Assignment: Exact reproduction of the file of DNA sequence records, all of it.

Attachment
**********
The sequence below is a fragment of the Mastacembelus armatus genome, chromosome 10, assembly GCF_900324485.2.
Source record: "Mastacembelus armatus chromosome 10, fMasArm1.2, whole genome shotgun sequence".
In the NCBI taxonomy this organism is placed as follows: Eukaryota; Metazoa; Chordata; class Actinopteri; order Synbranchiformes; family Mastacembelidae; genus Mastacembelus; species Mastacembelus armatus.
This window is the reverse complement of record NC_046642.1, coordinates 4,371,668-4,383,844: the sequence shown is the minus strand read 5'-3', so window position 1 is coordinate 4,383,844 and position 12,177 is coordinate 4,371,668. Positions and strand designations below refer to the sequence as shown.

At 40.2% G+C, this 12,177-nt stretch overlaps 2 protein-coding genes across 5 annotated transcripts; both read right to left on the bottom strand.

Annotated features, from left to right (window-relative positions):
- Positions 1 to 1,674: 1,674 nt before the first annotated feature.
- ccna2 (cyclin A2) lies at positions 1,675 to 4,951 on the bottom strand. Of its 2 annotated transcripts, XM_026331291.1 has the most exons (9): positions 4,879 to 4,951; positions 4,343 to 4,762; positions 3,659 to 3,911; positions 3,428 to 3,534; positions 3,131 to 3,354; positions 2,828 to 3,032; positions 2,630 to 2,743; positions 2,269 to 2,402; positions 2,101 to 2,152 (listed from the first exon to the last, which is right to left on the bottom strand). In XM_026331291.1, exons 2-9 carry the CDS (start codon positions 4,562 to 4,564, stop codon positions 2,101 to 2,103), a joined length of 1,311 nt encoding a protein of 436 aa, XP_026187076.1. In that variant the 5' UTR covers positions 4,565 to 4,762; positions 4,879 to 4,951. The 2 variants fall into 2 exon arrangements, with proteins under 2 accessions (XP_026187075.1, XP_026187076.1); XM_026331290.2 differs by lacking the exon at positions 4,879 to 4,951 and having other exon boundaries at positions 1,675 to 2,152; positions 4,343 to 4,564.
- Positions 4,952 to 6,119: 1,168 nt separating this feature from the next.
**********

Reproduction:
The sequence below is a fragment of the Mastacembelus armatus genome, chromosome 10, assembly GCF_900324485.2.
Source record: "Mastacembelus armatus chromosome 10, fMasArm1.2, whole genome shotgun sequence".
In the NCBI taxonomy this organism is placed as follows: Eukaryota; Metazoa; Chordata; class Actinopteri; order Synbranchiformes; family Mastacembelidae; genus Mastacembelus; species Mastacembelus armatus.
This window is the reverse complement of record NC_046642.1, coordinates 4,371,668-4,383,844: the sequence shown is the minus strand read 5'-3', so window position 1 is coordinate 4,383,844 and position 12,177 is coordinate 4,371,668. Positions and strand designations below refer to the sequence as shown.

At 40.2% G+C, this 12,177-nt stretch overlaps 2 protein-coding genes across 5 annotated transcripts; both read right to left on the bottom strand.

Annotated features, from left to right (window-relative positions):
- Positions 1 to 1,674: 1,674 nt before the first annotated feature.
- ccna2 (cyclin A2) lies at positions 1,675 to 4,951 on the bottom strand. Of its 2 annotated transcripts, XM_026331291.1 has the most exons (9): positions 4,879 to 4,951; positions 4,343 to 4,762; positions 3,659 to 3,911; positions 3,428 to 3,534; positions 3,131 to 3,354; positions 2,828 to 3,032; positions 2,630 to 2,743; positions 2,269 to 2,402; positions 2,101 to 2,152 (listed from the first exon to the last, which is right to left on the bottom strand). In XM_026331291.1, exons 2-9 carry the CDS (start codon positions 4,562 to 4,564, stop codon positions 2,101 to 2,103), a joined length of 1,311 nt encoding a protein of 436 aa, XP_026187076.1. In that variant the 5' UTR covers positions 4,565 to 4,762; positions 4,879 to 4,951. The 2 variants fall into 2 exon arrangements, with proteins under 2 accessions (XP_026187075.1, XP_026187076.1); XM_026331290.2 differs by lacking the exon at positions 4,879 to 4,951 and having other exon boundaries at positions 1,675 to 2,152; positions 4,343 to 4,564.
- Positions 4,952 to 6,119: 1,168 nt separating this feature from the next.